Department of Political Science

The politics of whistleblowing in digitalized societies

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Works on whistleblowing are overwhelmingly found within disciplines such as business ethics, law, and the professions. Despite its undeniable political and social effects, it is surprisingly understudied in political science and sociology. Recent cases such as those of Chelsea Manning, Edward Snowden, Christopher Wylie, and the Panama Papers should prompt political scientists and sociologists to engage systematically with the phenomenon. This article offers a theoretically driven discussion of three complementary questions. (1) What kind of political action is whistleblowing? (2) What are its historical, social, and political roots? (3) How is the practice shaped by digitalization and big data? In relation to the third question, the article argues that digitalization amplifies social complexity and challenges democratic steering. Building on Niklas Luhmann, Ulrich Beck, and Jeffrey Alexander, it lends theoretical weight to the argument that whistleblowers are likely to play an increasingly pronounced political role as digitalization accelerates.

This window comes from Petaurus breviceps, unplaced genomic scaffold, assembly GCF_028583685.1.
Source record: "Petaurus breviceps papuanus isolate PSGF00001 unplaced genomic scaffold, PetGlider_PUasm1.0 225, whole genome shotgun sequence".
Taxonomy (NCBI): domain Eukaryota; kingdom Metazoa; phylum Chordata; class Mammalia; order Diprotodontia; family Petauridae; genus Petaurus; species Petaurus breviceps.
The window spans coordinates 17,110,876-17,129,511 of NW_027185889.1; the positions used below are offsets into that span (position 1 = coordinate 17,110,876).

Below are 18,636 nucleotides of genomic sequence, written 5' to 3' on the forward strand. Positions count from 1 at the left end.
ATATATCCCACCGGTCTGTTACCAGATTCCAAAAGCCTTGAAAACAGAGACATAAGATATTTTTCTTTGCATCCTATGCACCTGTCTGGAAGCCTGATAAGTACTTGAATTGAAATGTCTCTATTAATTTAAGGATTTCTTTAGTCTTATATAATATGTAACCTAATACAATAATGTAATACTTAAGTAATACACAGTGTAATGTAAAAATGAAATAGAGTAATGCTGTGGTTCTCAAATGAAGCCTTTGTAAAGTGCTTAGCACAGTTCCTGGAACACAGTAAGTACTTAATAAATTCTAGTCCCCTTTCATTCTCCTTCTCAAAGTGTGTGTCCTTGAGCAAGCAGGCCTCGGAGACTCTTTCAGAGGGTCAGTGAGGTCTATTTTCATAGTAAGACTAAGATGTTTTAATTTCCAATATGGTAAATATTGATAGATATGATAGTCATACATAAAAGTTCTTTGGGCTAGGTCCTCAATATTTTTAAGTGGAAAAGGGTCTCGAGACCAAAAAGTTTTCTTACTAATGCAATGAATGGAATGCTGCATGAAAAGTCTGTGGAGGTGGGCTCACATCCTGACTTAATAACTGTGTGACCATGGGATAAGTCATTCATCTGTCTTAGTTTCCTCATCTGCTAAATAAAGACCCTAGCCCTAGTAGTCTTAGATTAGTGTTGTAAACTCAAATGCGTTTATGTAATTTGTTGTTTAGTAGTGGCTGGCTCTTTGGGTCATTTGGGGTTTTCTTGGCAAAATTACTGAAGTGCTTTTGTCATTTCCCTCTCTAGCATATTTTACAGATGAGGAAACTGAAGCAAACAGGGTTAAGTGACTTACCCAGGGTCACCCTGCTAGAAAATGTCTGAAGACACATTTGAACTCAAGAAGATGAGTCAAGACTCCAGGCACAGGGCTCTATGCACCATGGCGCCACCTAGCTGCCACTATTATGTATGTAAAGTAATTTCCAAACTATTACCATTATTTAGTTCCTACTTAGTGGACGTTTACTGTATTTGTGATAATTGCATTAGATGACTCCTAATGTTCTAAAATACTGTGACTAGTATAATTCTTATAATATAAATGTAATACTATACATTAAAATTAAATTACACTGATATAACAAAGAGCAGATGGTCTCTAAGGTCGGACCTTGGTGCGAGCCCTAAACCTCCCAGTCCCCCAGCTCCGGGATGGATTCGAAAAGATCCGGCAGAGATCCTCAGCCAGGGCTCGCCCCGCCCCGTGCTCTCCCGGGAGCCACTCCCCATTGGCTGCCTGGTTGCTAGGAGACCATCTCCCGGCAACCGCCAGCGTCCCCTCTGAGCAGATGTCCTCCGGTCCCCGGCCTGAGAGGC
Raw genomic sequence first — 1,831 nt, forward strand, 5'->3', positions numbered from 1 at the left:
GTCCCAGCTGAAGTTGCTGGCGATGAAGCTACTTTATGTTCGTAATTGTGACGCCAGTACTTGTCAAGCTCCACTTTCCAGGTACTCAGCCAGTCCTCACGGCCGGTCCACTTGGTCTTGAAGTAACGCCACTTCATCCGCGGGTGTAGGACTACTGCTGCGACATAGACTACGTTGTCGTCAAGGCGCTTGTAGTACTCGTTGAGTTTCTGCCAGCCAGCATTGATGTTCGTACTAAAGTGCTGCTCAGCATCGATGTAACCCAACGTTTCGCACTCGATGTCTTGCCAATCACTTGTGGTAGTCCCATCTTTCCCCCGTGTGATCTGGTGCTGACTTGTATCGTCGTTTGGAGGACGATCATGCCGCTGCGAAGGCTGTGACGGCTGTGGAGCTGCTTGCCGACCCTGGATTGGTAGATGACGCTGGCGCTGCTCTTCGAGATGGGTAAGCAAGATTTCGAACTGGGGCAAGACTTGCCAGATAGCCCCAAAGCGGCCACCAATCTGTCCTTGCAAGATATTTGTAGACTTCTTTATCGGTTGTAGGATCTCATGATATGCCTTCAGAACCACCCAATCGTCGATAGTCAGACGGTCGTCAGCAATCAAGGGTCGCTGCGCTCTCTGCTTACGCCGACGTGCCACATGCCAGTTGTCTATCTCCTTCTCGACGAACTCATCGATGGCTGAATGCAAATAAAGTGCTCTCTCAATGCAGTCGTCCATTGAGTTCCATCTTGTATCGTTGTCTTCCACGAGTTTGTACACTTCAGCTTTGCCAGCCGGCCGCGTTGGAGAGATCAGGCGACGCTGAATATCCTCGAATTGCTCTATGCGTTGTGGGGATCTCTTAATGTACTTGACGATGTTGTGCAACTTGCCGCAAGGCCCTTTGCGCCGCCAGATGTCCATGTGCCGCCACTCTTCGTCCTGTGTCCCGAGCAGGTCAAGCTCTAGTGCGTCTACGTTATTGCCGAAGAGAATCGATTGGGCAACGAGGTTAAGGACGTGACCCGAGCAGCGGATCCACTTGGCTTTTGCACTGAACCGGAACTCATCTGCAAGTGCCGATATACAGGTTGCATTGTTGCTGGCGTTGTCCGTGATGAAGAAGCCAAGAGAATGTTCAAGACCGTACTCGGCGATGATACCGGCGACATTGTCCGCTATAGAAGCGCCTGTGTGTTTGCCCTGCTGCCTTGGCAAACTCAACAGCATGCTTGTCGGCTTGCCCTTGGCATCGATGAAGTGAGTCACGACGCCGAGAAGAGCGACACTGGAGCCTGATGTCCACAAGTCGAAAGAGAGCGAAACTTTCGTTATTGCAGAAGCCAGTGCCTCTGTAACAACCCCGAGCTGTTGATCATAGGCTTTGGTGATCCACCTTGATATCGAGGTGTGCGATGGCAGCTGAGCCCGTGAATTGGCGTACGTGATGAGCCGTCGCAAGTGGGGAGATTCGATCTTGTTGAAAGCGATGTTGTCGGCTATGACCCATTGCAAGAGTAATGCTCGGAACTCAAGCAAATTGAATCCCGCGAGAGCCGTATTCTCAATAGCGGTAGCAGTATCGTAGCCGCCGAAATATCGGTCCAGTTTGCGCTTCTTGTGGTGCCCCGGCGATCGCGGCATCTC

Original languageEnglish
JournalPolitics & Society
Pages (from-to)277-297
Number of pages21
Publication statusPublished - Jun 2019

    Research areas

  • Complexity, Critique, Democracy, Digitalization, Whistleblowing

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